Yokai fell out of popularity during the Meiji restoration, when Japan rapidly modernized its society and culture. They were all but abandoned as a relic of a superstitious and embarrassing past. After World War II, manga artist Shigeru Mizuki rediscovered their charm and re-introducted them to a modern Japan. His comic series GeGeGe no Kitaro caused a second explosion of interest in the supernatural. Today, the influence of yokai can again be seen in all aspects of Japanese culture, from manga and anime, to video games, brand labels, and even on Japanese currency.

Let’s get a deeper view upon the Valkyrja…

When a warrior dies in battle, it is granted the access to Valhalla, to dine with the gods for eternity. Thus be named in the northmen culture as the right way to die.

In Norse mythology, a valkyrie (/vælˈkɪəri, -ˈkaɪri, vɑːl-, ˈvælkəri/;[1] from Old Norse valkyrja “chooser of the slain”) is one of a host of female figures who choose those who may die in battle and those who may live. Selecting among half of those who die in battle (the other half go to the goddess Freyja‘s afterlife field Fólkvangr), the valkyries take their chosen to the afterlife hall of the slain, Valhalla, ruled over by the god Odin. There, the deceased warriors become einherjar (Old Norse “single (or once) fighters”[2]). When the einherjar are not preparing for the events of Ragnarök, the valkyries bear them mead. Valkyries also appear as lovers of heroes and other mortals, where they are sometimes described as the daughters of royalty, sometimes accompanied by ravens and sometimes connected to swans or horses.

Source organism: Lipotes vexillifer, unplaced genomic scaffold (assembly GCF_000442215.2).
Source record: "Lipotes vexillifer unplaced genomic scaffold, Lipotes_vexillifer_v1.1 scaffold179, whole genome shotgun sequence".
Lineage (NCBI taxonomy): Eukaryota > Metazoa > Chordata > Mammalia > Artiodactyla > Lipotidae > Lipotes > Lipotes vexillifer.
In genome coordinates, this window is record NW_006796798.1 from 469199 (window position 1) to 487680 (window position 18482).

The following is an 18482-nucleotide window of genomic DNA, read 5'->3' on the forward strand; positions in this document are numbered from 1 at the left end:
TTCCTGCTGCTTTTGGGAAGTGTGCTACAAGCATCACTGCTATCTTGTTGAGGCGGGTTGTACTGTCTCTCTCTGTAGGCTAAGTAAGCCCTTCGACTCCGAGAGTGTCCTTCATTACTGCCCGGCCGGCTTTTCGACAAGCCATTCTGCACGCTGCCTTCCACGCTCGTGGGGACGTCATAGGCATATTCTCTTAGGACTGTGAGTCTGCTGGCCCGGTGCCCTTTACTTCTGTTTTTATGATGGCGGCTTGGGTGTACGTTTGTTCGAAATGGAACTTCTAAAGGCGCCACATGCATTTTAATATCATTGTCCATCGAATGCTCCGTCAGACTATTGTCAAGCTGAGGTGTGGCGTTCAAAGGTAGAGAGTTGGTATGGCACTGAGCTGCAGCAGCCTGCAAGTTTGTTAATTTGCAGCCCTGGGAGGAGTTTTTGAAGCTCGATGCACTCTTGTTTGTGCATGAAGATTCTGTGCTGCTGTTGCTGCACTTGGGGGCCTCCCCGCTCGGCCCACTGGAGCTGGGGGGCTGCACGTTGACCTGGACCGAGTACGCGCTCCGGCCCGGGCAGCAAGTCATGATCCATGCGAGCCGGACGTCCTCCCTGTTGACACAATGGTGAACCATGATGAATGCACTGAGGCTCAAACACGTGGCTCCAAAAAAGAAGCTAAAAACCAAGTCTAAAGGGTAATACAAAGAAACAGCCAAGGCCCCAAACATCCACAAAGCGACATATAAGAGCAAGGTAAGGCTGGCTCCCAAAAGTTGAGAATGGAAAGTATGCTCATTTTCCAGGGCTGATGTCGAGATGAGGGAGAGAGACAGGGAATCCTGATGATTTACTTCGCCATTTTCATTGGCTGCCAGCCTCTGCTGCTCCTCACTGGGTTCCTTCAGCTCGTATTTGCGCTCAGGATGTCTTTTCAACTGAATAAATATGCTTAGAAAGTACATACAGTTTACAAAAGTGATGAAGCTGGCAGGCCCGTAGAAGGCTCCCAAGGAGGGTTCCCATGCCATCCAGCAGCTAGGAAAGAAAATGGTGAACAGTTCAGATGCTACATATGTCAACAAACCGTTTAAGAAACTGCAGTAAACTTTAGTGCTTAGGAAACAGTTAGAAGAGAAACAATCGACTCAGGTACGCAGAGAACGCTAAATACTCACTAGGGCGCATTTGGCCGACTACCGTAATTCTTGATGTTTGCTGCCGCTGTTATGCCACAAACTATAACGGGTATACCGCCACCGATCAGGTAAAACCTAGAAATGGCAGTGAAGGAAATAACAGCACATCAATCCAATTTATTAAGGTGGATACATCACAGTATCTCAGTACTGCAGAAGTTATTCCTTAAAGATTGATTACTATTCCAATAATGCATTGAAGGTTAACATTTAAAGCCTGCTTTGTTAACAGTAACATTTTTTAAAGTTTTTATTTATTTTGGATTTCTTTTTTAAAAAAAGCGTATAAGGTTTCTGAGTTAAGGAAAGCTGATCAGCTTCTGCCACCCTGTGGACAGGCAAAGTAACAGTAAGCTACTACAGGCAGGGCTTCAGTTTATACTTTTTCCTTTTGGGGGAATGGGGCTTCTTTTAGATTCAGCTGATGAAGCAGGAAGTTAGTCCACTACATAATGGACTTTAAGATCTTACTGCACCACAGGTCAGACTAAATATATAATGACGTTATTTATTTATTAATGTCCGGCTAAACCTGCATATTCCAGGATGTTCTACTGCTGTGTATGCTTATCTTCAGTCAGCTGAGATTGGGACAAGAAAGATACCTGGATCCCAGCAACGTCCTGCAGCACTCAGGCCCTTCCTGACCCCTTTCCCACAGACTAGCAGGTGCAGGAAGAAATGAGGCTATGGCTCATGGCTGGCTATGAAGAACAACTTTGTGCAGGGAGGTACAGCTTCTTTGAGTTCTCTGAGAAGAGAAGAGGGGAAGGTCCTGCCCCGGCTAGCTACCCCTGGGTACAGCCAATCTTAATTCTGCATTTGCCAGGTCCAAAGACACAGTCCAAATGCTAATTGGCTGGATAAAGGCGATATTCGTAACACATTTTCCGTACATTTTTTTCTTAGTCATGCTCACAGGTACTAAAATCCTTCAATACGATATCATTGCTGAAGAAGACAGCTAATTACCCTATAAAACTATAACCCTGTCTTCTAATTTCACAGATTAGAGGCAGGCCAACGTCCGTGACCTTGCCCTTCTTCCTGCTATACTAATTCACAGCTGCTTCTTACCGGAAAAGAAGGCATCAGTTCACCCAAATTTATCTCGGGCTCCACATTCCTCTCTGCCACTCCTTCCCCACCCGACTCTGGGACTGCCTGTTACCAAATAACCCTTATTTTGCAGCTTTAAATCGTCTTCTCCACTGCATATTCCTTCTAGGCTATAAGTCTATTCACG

Valkyries are attested in the Poetic Edda (a book of poems compiled in the 13th century from earlier traditional sources), the Prose Edda, the Heimskringla (both by Snorri Sturluson) and the Njáls saga (one of the Sagas of Icelanders), all written—or compiled—in the 13th century. They appear throughout the poetry of skalds, in a 14th-century charm, and in various runic inscriptions.

The Old English cognate terms wælcyrge and wælcyrie appear in several Old English manuscripts, and scholars have explored whether the terms appear in Old English by way of Norse influence, or reflect a tradition also native among the Anglo-Saxon pagans. Scholarly theories have been proposed about the relation between the valkyries, the Norns, and the dísir, all of which are supernatural figures associated with fate. Archaeological excavations throughout Scandinavia have uncovered amulets theorized as depicting valkyries. In modern culture, valkyries have been the subject of works of art, musical works, comic books, video games and poetry.

I found the concept really cool, and the best thing about it, you can get it free in the appstore!

Honkai Impact 3rd
Captain on the bridge!

Yukine Blackthorn